Growth and Childhood Obesity: Perspective of Pacific Island Children in New Zealand
Pacific Island adults and children, living in New Zealand, by international standards have an extremely high prevalence of obesity. This chapter reviews the pattern of weight increase from birth to 6 years in a cohort of Pacific children in the Pacific Island Families study and in other cross-sectional studies that include Pacific children living in New Zealand. Factors shown to influence birth weight and growth include maternal size, breastfeeding, smoking and food patterns. At 4 years, birth weight, maternal size and smoking were positively related to subsequent body size, and breastfeeding, fruit and vegetable, and fat food consumption were negatively associated. In all surveys Pacific children were consistently larger than Maori and European children of the same age. Changes in fat mass and fat-free mass with time were examined using Hattori charts and the rapid rate of growth in Pacific children was described in terms of fat mass index and fat-free mass index. Because the larger body size can be tracked from birth it is important for both treatment and prevention that the aetiology, the time course from conception and the associated environmental pressures are also considered. This understanding should be applied to other populations exposed to similar obesogenic environments and intergenerational pressures.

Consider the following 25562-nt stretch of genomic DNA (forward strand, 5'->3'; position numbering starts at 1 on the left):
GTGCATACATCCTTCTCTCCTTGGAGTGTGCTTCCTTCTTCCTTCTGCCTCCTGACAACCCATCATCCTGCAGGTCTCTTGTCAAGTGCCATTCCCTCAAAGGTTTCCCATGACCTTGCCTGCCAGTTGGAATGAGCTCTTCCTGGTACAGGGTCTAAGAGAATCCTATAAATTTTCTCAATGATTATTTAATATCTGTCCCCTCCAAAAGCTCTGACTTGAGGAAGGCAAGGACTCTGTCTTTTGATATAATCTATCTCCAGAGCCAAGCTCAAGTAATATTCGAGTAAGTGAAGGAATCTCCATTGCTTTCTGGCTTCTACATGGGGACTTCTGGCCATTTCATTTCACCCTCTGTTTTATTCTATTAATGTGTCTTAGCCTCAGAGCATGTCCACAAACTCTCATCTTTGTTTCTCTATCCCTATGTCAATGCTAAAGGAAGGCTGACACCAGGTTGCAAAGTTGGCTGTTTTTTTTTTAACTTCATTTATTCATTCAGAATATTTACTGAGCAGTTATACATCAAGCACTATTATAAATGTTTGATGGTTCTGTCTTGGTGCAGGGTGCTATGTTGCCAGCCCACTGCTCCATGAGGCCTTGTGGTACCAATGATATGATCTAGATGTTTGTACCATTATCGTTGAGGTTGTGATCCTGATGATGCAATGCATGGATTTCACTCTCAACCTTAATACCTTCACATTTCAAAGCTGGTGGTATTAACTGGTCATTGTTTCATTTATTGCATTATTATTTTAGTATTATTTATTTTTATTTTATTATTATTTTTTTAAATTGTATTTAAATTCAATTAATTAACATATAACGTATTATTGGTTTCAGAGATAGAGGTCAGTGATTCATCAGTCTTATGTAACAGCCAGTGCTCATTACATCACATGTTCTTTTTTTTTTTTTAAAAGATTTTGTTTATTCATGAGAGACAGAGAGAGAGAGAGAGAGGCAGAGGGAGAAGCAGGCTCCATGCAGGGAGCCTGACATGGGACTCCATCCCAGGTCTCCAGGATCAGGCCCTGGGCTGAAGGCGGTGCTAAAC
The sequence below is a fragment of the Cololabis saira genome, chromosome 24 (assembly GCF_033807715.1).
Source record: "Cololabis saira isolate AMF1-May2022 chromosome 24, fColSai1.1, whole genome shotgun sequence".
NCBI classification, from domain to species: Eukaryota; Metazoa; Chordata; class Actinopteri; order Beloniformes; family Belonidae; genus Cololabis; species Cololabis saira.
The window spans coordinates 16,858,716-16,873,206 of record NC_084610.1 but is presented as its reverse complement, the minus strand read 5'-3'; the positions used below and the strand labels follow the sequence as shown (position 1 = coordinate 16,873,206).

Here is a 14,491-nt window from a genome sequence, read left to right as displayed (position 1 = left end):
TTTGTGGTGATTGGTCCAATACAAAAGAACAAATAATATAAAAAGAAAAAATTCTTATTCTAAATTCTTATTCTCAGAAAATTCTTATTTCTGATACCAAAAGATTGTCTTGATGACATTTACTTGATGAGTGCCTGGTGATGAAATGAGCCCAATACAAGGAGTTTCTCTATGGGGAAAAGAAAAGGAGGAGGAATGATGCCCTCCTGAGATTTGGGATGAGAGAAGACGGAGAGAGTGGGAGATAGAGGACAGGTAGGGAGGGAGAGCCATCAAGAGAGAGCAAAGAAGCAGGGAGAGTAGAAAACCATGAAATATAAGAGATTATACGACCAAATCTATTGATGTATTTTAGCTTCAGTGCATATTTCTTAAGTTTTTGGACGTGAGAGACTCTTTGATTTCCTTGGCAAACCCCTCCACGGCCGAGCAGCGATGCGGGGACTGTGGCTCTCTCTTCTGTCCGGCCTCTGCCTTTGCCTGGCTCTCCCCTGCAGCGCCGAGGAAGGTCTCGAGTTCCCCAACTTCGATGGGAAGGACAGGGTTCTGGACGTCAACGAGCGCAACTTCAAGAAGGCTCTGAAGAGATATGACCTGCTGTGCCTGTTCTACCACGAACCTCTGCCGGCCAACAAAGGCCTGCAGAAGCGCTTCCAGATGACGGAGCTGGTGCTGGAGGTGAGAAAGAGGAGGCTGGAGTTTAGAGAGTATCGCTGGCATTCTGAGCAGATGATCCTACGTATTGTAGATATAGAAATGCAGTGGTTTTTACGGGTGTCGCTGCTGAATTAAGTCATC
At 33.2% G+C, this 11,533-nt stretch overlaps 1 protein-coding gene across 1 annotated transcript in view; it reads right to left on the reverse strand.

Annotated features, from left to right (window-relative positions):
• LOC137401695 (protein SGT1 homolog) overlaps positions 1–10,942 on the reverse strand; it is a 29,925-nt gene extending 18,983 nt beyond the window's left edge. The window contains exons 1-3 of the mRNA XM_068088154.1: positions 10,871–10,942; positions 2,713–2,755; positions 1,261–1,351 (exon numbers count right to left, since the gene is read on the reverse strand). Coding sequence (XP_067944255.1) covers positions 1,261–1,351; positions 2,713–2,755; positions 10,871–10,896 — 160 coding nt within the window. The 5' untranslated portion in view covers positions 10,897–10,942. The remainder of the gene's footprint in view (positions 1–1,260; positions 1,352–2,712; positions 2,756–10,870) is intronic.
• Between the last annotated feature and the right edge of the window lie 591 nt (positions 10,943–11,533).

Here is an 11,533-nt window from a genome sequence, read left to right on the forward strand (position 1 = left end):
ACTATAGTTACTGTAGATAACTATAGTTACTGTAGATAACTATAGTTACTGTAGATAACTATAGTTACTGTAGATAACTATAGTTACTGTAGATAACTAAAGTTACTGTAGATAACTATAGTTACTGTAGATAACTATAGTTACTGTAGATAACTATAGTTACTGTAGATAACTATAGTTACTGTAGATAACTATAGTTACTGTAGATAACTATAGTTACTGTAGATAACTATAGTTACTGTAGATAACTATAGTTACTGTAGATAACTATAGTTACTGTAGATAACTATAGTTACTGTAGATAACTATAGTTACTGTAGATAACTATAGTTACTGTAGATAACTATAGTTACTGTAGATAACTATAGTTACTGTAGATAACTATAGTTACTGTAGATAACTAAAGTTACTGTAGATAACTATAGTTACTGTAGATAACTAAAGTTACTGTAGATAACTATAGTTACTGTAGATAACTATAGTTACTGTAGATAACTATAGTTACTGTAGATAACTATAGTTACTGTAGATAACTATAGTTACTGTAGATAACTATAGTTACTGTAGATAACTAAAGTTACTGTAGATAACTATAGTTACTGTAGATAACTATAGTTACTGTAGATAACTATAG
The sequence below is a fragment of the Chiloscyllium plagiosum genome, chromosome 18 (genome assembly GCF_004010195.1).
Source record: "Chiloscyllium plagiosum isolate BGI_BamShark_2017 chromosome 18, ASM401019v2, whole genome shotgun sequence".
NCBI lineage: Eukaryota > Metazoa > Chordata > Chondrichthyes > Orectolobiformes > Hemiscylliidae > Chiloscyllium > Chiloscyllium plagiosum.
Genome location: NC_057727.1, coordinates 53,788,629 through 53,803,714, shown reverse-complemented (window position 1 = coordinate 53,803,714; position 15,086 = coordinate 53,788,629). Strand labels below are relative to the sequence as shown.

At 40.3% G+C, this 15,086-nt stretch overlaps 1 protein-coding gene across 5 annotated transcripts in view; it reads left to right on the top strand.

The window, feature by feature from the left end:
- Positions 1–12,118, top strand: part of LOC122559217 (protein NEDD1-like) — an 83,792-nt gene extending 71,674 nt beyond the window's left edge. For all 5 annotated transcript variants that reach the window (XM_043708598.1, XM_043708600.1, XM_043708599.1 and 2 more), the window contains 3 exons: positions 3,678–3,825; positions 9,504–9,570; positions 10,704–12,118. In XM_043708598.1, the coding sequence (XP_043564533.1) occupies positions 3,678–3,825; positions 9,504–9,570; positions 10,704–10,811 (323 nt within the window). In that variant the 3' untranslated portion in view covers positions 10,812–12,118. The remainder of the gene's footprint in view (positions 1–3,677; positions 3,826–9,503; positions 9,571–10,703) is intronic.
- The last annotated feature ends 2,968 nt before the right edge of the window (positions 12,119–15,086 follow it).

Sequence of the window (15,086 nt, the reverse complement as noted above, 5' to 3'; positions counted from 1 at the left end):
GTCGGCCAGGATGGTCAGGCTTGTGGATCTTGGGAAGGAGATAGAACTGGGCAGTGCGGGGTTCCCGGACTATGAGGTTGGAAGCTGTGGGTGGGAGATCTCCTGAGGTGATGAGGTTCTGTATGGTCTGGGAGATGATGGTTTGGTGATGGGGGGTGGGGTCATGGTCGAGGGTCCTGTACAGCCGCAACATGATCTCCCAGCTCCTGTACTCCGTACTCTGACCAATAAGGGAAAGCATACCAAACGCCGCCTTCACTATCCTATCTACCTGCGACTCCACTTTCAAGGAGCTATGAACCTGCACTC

KeywordsGestational Diabetes Mellitus International Obesity Task Force Pacific People Pacific Population Pacific Woman
Percent body fat
Body mass index
Centres for disease control
Child nutrition survey
Fat-free mass index
Fat mass index
International Obesity Task Force
Type 2 diabetes mellitus
World Health Organisation
SDScore standard deviation score
The Pacific Island Family Study is funded by grants from the Foundation for Research, Science and Technology, the Health Research Council of New Zealand, the Child Health Foundation and the Maurice and Phyllis Paykel Trust.
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